A Different Delirium
Date: April 15, 2013
“I wanted to see how we stand, clinically, at spotting delirium in children,” says child psychiatrist Patrick Kelly. “And the answer is, really bad.”
While the necessity of treating delirium in adults is catching on (story, left), that hasn’t yet hit home in pediatrics nationwide, Kelly says. As in adults, there are problems of recognition. “We’ll get hospital calls to evaluate kids who suddenly become atypically anxious or aggressive,” he says. It’s fairly easy to spot a child in the PICU who says—this is an actual case—there’s a purple watermelon on my bed. But he and colleague Emily Frosh note that usually, the phenomenon is more subtle in kids than adults.
“They come across as quiet and cute, when, in fact, they have no idea what’s going on around them. The delirium is missed entirely,” says Kelly.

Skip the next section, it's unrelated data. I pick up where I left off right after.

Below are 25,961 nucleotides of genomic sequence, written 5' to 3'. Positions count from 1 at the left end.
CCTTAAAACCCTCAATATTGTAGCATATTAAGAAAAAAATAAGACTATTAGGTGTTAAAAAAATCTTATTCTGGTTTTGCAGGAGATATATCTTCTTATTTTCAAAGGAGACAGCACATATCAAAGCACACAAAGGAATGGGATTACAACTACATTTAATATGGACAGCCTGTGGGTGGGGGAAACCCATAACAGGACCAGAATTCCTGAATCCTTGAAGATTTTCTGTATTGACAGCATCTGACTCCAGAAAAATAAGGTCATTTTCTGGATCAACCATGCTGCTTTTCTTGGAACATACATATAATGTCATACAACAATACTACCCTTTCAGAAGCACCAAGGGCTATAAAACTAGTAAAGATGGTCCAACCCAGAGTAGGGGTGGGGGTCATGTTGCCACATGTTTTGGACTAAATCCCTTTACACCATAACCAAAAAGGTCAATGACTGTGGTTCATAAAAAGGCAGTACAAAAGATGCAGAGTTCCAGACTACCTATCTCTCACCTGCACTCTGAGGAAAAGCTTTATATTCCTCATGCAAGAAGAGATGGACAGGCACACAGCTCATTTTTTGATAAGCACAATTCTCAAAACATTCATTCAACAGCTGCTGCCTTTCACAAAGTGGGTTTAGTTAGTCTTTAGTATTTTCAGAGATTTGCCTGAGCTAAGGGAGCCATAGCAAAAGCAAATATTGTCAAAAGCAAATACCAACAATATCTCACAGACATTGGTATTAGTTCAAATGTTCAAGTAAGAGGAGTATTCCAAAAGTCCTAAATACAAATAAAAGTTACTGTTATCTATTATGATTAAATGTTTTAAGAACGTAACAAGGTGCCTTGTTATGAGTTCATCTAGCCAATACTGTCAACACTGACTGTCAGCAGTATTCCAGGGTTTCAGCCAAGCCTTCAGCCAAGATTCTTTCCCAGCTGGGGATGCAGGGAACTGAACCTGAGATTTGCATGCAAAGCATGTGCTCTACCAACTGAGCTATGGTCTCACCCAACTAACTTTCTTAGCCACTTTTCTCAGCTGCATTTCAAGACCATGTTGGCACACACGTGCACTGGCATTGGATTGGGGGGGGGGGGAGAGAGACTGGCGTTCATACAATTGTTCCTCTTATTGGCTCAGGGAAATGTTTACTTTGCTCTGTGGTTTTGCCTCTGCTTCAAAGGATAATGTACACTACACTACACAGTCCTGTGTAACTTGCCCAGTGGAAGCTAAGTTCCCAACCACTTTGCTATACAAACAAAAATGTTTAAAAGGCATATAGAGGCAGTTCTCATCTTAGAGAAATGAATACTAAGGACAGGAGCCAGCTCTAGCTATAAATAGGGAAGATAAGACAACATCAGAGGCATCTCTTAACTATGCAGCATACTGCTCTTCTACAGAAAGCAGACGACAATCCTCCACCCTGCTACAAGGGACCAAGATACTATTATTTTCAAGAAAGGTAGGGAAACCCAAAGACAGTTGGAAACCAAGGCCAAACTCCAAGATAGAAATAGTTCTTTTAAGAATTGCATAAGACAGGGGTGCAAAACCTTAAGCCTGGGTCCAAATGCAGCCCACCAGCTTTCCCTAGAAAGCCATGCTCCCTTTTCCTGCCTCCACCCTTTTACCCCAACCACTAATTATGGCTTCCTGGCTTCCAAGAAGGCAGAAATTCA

So he and Frosh began documenting suspected instances when delirium was missed. A just-published study describes their review of records of 515 children referred, over eight years, for inpatient psychiatric consultation in The Johns Hopkins Hospital. Attention was paid to records with a diagnosis of delirium—or something close to it. Also, the two sifted computerized pediatric discharge records of roughly 64,000 kids during the same period.
The results? Pediatricians listed delirium only a tiny fraction of the time as a reason for sending children for a consult. And for the thousands of kids who’d passed through the hospital apparently without needing any such evaluation, the records say that only 0.1 percent of them had spent some time delirious. “We know that’s way out of line,” says Kelly.
What accounts most for the dramatic shortfall, he believes, “is not realizing how serious delirium is.” Not infrequently, it carries lingering cognitive effects and more serious implications for overall health. It isn’t a benign process “that just happens and is done with,” Kelly says.
“What hospitals need most right now is consciousness- raising.”
For information: 410-955-7874